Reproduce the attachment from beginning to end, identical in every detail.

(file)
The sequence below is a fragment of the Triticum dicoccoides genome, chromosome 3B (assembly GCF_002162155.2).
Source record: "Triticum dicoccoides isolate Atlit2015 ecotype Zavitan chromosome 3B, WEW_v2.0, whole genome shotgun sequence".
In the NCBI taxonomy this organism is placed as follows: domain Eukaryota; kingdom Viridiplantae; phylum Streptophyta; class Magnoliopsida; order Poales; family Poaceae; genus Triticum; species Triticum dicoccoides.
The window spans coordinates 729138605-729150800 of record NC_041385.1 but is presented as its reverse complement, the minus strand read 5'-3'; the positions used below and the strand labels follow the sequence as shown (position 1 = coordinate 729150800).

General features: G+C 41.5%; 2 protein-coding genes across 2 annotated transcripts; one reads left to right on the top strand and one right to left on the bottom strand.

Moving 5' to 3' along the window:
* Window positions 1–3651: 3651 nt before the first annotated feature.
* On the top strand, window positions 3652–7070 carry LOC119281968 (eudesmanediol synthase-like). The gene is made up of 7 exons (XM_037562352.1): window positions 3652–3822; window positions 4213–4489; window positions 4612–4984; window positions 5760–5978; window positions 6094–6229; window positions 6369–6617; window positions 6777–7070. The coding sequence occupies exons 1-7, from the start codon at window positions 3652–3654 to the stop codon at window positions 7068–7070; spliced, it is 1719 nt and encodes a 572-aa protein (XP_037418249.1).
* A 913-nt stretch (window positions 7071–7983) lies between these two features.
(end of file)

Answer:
The sequence below is a fragment of the Triticum dicoccoides genome, chromosome 3B (assembly GCF_002162155.2).
Source record: "Triticum dicoccoides isolate Atlit2015 ecotype Zavitan chromosome 3B, WEW_v2.0, whole genome shotgun sequence".
In the NCBI taxonomy this organism is placed as follows: domain Eukaryota; kingdom Viridiplantae; phylum Streptophyta; class Magnoliopsida; order Poales; family Poaceae; genus Triticum; species Triticum dicoccoides.
The window spans coordinates 729138605-729150800 of record NC_041385.1 but is presented as its reverse complement, the minus strand read 5'-3'; the positions used below and the strand labels follow the sequence as shown (position 1 = coordinate 729150800).

General features: G+C 41.5%; 2 protein-coding genes across 2 annotated transcripts; one reads left to right on the top strand and one right to left on the bottom strand.

Moving 5' to 3' along the window:
* Window positions 1–3651: 3651 nt before the first annotated feature.
* On the top strand, window positions 3652–7070 carry LOC119281968 (eudesmanediol synthase-like). The gene is made up of 7 exons (XM_037562352.1): window positions 3652–3822; window positions 4213–4489; window positions 4612–4984; window positions 5760–5978; window positions 6094–6229; window positions 6369–6617; window positions 6777–7070. The coding sequence occupies exons 1-7, from the start codon at window positions 3652–3654 to the stop codon at window positions 7068–7070; spliced, it is 1719 nt and encodes a 572-aa protein (XP_037418249.1).
* A 913-nt stretch (window positions 7071–7983) lies between these two features.